This past July, I posted a blog about kitten care. That effort came about as a result of our family’s recent adoption of two rescue kittens. As promised then, this is an update about their and our family’s progress together.
The two kittens, Graham and Lionel are a little over six months old now, which means that their individual looks and personalities are beginning to shine through. And at this point in time, they don’t look or act like there is much common parental heritage. While it is true that kittens born to the same litter are more likely to share only their mother’s genes since they have different fathers, in this case even a remote resemblance to maternal ancestry seems to be hidden.
Both Graham and Lionel are supposedly of mixed breed, but that has not prevented them from being quite handsome. Graham in particular appears to have more than a smidgen of some pure bred feline in him. He has very soft, long fur and an especially elongated, bushy and willowy tail. He seems to know of the attractiveness of his back extremity, and will take every opportunity to show it off by swaying it back and forth in an exaggerated manner whenever a human is in the vicinity; somewhat reminiscent of a feather boa in the beckoning hands of an old timey cabaret dancer. In addition to drawing attention to himself, Graham also has found a more utilitarian use for its length by completely covering his nose and ears with it when he wishes to sleep undisturbed.
After doing some research in The Encyclopedia of the Cat by Bruce Fogle, DVM, my husband now firmly believes that he is mostly Norwegian Forest cat, a breed that possesses pronounced tufts on their ears and paws, as does our Graham. Whatever is his lineage, it’s clear that he is proud of his good looks. He washes himself much more than his brother, and often purrs with enjoyment while doing so. Actually, Graham purrs most of the time because he is one very happy-go-lucky, devil-may-care kitten!
Lionel on the other hand is a short haired orange and white tabby with attractive markings on his back. He is a bit smaller than his brother, but whatever he lacks in stature and looks, he seems to have made up for by having more than his share of smarts. In both looks and personality, he closely resembles our beloved Cosmo, who died from renal failure last February. Lionel learns quickly, understands commands and is very enthusiastic when it comes to playtime.
Both kittens respect Ollie our other cat, three years their senior. To our surprise, he has taken upon himself the task of surrogate parent, washing each kitten regularly, showing them where the chipmunks come to the sliding glass door, and when are proper nap times, snack times etc. If they don’t show respect to him and his direction, he does not hesitate to swat them with his oversized front paws or give them a sharp nip, thereby reminding the miscreant who is boss.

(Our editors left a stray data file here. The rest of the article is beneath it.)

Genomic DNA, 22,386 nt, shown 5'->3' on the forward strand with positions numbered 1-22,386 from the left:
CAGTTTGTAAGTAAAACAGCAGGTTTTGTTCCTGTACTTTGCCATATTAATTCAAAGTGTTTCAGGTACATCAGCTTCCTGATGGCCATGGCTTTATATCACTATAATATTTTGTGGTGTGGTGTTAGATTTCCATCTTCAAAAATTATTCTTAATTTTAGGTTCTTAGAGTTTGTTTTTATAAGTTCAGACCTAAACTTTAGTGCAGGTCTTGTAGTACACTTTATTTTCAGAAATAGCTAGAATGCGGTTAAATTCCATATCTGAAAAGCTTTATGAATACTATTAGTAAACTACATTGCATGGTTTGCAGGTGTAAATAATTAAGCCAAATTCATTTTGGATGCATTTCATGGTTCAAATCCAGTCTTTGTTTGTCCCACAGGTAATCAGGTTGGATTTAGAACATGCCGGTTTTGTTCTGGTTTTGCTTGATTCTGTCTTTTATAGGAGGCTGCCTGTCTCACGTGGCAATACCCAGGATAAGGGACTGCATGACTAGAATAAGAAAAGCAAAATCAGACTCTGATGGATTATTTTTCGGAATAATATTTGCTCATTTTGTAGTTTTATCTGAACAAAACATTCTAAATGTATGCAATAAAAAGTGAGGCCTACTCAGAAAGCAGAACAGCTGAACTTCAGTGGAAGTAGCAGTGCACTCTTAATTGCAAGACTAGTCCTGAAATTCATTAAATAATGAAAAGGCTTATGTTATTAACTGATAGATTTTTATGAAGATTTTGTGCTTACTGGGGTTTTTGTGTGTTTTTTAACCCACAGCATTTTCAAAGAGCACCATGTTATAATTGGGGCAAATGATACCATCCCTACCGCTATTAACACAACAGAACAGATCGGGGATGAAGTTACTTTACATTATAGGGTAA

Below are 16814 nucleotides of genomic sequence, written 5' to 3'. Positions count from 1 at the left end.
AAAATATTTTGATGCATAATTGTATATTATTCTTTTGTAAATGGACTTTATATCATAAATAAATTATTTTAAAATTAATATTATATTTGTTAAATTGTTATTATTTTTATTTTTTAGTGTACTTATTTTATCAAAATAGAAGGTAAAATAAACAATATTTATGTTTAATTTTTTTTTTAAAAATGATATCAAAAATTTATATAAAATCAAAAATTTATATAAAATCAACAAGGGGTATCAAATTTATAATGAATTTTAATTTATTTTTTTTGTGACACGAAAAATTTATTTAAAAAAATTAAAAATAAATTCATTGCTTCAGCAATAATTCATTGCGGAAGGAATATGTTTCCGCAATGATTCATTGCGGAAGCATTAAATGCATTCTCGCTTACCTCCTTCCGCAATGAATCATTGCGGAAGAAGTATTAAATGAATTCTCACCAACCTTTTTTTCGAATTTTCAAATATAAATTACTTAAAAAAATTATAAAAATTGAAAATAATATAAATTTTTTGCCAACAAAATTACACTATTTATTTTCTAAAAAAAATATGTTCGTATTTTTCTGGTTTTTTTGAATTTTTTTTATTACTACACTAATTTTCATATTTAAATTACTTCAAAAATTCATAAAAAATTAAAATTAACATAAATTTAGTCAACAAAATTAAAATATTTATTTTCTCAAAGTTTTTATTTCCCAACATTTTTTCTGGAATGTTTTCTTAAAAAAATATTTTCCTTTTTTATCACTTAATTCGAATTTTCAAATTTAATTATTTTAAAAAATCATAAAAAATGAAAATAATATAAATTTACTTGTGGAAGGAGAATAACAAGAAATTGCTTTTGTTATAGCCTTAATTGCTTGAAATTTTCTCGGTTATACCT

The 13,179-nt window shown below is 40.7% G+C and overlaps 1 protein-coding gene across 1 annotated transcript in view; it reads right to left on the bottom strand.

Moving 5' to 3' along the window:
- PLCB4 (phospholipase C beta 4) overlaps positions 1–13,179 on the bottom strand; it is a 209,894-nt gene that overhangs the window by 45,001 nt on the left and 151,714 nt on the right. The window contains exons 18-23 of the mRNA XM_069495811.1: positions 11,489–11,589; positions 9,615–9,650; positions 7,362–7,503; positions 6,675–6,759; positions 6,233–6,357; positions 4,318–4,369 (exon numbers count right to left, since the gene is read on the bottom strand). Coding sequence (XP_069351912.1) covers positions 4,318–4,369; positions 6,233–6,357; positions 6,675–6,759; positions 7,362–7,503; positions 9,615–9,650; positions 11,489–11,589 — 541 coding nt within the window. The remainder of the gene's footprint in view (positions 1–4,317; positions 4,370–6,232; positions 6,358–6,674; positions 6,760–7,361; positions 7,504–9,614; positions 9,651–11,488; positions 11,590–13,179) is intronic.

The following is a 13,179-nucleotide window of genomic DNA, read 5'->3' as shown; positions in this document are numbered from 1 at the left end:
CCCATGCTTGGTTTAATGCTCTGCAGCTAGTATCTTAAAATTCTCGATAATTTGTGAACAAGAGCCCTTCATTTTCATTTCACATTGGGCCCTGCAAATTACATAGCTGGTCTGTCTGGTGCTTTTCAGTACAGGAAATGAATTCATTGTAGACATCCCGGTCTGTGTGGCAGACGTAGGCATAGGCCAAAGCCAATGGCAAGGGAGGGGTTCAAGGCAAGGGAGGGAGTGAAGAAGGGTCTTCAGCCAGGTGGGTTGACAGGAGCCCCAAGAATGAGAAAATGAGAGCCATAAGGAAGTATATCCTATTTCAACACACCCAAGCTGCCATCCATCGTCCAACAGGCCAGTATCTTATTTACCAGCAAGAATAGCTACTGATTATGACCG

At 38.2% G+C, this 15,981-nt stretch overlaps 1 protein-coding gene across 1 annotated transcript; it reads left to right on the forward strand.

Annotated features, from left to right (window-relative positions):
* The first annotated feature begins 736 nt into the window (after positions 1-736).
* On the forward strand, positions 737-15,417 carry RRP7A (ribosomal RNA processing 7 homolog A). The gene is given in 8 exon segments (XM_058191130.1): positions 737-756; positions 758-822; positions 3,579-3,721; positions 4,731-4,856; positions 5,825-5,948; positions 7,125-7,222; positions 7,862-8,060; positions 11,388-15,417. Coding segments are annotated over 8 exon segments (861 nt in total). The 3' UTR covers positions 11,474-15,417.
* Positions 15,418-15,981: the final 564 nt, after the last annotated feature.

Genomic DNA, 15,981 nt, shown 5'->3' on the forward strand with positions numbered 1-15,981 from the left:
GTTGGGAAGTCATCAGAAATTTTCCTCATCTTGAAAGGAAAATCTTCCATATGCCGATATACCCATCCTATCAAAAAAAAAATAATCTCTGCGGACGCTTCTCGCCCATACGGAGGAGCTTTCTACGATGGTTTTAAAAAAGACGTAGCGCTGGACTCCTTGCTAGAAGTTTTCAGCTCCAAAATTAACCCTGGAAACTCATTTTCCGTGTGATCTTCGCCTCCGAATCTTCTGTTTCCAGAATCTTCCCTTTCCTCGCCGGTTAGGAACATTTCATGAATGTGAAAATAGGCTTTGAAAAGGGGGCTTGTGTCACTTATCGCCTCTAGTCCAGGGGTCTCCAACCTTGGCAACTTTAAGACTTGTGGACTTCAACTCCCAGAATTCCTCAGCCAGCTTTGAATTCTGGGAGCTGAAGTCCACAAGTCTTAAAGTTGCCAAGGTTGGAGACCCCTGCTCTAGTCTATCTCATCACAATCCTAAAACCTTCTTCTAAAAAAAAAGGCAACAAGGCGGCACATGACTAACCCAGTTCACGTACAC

Unfortunately for Patrick, our four pound house bunny, pet politics in our home has turned somewhat for the worse. Whereas Ollie has always left Patrick alone, both Lionel and Graham have developed an unhealthy fondness for the game of “Hunters and Hunted”, with you know who being reluctantly yet steadfastly cast as prey. Whenever they get bored and left to their own devices, both kittens begin stalking, chasing and roughhousing with Patrick. We on the other hand try the best we can to get it through to them that this is a big no-no. This is usually accomplished with a few well aimed squirts of water from a spray bottle, accompanied with whoops and hollers of reprimand. While water is of course harmless, it is also disliked by most cats, and this combination has been most effective in dissuading Lionel from engaging in this behavior. However, Graham seems to enjoy all things aquatic, (again my husband blames this on his Norwegian Forest cat ancestry) and is curious and amused as to why anyone would want to spray him with water, how we accomplish this feat and even how the water bottle sprayer works. But however slowly, both kittens are learning that the pursuit of bunnies is not an acceptable diversion, and find other ways to amuse themselves. This is a good sign that they are maturing and that their listening /obeying skills are on the increase; a major positive for both our household and Patrick’s nerves.
Every evening I organize a play session with all three felines - Ollie, Graham and Lionel - that lasts for about 45 minutes, so that they can all chase, jump, retrieve and especially interact with one another. This last activity is most important since it builds positive feelings about each other, while decreasing jealousies. No one ever misses playtime; it’s clearly the highlight of their hectic day, which includes many naps, eating, drinking, listening to mellow music and getting into whatever mischief they can. And so our three feline family members live a life of comfort and relative harmony.
Hmmm, I wonder how Patrick feels about that “harmony” part?
The Encyclopedia of the Cat